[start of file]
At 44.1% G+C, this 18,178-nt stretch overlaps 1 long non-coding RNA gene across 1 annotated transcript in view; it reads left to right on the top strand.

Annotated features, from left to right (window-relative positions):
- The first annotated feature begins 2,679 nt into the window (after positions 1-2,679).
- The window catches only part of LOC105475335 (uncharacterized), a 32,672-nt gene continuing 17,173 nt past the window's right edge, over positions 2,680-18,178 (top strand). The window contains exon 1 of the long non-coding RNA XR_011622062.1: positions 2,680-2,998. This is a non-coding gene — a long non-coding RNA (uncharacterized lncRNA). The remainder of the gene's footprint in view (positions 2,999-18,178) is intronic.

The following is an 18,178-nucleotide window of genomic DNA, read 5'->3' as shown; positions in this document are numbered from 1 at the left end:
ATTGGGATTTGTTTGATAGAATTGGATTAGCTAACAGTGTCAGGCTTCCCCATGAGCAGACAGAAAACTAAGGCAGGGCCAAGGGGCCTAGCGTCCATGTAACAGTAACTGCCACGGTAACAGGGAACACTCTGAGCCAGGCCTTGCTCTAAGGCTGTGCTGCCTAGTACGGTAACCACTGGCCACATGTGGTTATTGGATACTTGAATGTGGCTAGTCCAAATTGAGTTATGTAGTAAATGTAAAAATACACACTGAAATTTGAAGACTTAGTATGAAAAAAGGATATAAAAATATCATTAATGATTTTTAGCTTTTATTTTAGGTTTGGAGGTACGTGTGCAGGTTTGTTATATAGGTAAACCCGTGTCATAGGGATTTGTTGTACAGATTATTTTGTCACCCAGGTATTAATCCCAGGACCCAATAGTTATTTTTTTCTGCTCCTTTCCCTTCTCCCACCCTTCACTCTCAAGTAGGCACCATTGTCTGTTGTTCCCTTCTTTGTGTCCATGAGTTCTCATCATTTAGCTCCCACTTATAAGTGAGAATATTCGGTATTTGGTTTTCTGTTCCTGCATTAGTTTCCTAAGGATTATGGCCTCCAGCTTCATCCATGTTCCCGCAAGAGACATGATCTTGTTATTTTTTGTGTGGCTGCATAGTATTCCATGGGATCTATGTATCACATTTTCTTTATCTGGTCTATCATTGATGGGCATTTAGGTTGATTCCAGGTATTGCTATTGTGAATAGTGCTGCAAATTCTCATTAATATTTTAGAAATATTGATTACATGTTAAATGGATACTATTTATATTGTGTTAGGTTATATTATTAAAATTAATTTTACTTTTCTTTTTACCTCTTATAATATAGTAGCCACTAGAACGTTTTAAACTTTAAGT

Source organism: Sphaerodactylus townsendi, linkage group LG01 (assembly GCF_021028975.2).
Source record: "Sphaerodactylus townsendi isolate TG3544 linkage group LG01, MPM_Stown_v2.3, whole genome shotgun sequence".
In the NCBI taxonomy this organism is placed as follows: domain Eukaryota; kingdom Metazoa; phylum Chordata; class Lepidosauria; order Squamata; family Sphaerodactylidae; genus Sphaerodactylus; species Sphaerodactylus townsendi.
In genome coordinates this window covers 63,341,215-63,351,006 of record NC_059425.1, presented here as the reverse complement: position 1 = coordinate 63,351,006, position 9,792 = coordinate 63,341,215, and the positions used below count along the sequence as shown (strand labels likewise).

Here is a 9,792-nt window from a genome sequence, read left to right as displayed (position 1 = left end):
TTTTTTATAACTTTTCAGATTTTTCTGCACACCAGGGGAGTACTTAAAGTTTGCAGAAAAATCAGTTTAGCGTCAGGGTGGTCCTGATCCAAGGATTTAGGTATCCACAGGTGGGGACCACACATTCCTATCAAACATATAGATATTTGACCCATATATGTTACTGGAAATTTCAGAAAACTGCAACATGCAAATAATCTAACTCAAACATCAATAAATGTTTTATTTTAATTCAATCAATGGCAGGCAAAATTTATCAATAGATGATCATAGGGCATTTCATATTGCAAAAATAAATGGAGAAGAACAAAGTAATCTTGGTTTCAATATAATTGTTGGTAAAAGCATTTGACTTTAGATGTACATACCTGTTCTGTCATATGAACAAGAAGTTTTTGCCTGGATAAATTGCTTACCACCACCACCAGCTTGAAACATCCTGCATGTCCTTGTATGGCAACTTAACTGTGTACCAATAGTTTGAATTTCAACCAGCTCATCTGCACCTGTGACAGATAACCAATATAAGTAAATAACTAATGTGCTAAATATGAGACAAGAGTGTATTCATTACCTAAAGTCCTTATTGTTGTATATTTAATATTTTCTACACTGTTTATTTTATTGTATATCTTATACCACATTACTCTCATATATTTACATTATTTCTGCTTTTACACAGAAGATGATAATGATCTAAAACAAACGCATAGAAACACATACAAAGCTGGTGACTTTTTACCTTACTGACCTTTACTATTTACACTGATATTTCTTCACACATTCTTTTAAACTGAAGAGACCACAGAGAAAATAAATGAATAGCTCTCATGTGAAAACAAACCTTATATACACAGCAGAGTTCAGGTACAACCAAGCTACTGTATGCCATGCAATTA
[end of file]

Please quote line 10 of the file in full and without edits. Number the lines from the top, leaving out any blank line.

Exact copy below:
In genome coordinates this window covers 63,341,215-63,351,006 of record NC_059425.1, presented here as the reverse complement: position 1 = coordinate 63,351,006, position 9,792 = coordinate 63,341,215, and the positions used below count along the sequence as shown (strand labels likewise).